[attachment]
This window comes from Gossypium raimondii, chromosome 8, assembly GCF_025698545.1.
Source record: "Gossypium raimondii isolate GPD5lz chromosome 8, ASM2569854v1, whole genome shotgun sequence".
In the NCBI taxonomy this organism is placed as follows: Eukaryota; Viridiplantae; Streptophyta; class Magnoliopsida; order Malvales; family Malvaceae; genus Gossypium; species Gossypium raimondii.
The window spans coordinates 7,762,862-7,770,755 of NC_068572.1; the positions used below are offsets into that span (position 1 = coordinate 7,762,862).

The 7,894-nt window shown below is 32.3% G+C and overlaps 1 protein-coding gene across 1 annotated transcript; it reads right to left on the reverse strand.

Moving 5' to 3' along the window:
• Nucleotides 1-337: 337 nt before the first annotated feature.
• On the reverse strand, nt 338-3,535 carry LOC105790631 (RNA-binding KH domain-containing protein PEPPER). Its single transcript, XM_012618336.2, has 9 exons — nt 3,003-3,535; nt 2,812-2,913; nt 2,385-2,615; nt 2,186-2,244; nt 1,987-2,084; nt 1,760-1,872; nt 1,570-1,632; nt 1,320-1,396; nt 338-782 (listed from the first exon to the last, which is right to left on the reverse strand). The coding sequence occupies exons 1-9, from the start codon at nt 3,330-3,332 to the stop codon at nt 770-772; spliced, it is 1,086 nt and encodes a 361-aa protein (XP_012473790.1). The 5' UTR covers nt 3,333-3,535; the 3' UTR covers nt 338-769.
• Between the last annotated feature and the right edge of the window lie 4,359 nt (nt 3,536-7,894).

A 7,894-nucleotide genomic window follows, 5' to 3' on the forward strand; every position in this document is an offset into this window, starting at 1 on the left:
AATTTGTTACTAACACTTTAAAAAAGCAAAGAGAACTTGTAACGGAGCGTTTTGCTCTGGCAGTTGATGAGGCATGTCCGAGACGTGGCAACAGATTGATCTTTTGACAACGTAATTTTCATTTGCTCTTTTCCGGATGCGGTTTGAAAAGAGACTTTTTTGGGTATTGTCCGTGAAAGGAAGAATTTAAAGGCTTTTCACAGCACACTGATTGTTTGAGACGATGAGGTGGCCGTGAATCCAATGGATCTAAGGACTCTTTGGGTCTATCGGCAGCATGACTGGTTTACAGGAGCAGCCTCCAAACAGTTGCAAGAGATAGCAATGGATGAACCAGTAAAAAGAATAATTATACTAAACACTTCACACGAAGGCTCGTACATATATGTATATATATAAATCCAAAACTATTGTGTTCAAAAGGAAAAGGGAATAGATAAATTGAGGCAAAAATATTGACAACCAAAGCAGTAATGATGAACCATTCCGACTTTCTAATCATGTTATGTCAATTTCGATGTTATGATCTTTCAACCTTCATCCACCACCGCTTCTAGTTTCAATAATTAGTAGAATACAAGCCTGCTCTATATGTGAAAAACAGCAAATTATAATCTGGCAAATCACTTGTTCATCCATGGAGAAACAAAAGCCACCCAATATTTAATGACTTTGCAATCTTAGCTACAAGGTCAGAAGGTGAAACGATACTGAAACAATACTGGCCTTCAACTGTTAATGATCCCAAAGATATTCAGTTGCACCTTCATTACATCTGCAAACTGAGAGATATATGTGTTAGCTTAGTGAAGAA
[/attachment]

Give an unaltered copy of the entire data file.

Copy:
This window comes from Gossypium raimondii, chromosome 8, assembly GCF_025698545.1.
Source record: "Gossypium raimondii isolate GPD5lz chromosome 8, ASM2569854v1, whole genome shotgun sequence".
In the NCBI taxonomy this organism is placed as follows: Eukaryota; Viridiplantae; Streptophyta; class Magnoliopsida; order Malvales; family Malvaceae; genus Gossypium; species Gossypium raimondii.
The window spans coordinates 7,762,862-7,770,755 of NC_068572.1; the positions used below are offsets into that span (position 1 = coordinate 7,762,862).

The 7,894-nt window shown below is 32.3% G+C and overlaps 1 protein-coding gene across 1 annotated transcript; it reads right to left on the reverse strand.

Moving 5' to 3' along the window:
• Nucleotides 1-337: 337 nt before the first annotated feature.
• On the reverse strand, nt 338-3,535 carry LOC105790631 (RNA-binding KH domain-containing protein PEPPER). Its single transcript, XM_012618336.2, has 9 exons — nt 3,003-3,535; nt 2,812-2,913; nt 2,385-2,615; nt 2,186-2,244; nt 1,987-2,084; nt 1,760-1,872; nt 1,570-1,632; nt 1,320-1,396; nt 338-782 (listed from the first exon to the last, which is right to left on the reverse strand). The coding sequence occupies exons 1-9, from the start codon at nt 3,330-3,332 to the stop codon at nt 770-772; spliced, it is 1,086 nt and encodes a 361-aa protein (XP_012473790.1). The 5' UTR covers nt 3,333-3,535; the 3' UTR covers nt 338-769.
• Between the last annotated feature and the right edge of the window lie 4,359 nt (nt 3,536-7,894).

A 7,894-nucleotide genomic window follows, 5' to 3' on the forward strand; every position in this document is an offset into this window, starting at 1 on the left:
AATTTGTTACTAACACTTTAAAAAAGCAAAGAGAACTTGTAACGGAGCGTTTTGCTCTGGCAGTTGATGAGGCATGTCCGAGACGTGGCAACAGATTGATCTTTTGACAACGTAATTTTCATTTGCTCTTTTCCGGATGCGGTTTGAAAAGAGACTTTTTTGGGTATTGTCCGTGAAAGGAAGAATTTAAAGGCTTTTCACAGCACACTGATTGTTTGAGACGATGAGGTGGCCGTGAATCCAATGGATCTAAGGACTCTTTGGGTCTATCGGCAGCATGACTGGTTTACAGGAGCAGCCTCCAAACAGTTGCAAGAGATAGCAATGGATGAACCAGTAAAAAGAATAATTATACTAAACACTTCACACGAAGGCTCGTACATATATGTATATATATAAATCCAAAACTATTGTGTTCAAAAGGAAAAGGGAATAGATAAATTGAGGCAAAAATATTGACAACCAAAGCAGTAATGATGAACCATTCCGACTTTCTAATCATGTTATGTCAATTTCGATGTTATGATCTTTCAACCTTCATCCACCACCGCTTCTAGTTTCAATAATTAGTAGAATACAAGCCTGCTCTATATGTGAAAAACAGCAAATTATAATCTGGCAAATCACTTGTTCATCCATGGAGAAACAAAAGCCACCCAATATTTAATGACTTTGCAATCTTAGCTACAAGGTCAGAAGGTGAAACGATACTGAAACAATACTGGCCTTCAACTGTTAATGATCCCAAAGATATTCAGTTGCACCTTCATTACATCTGCAAACTGAGAGATATATGTGTTAGCTTAGTGAAGAA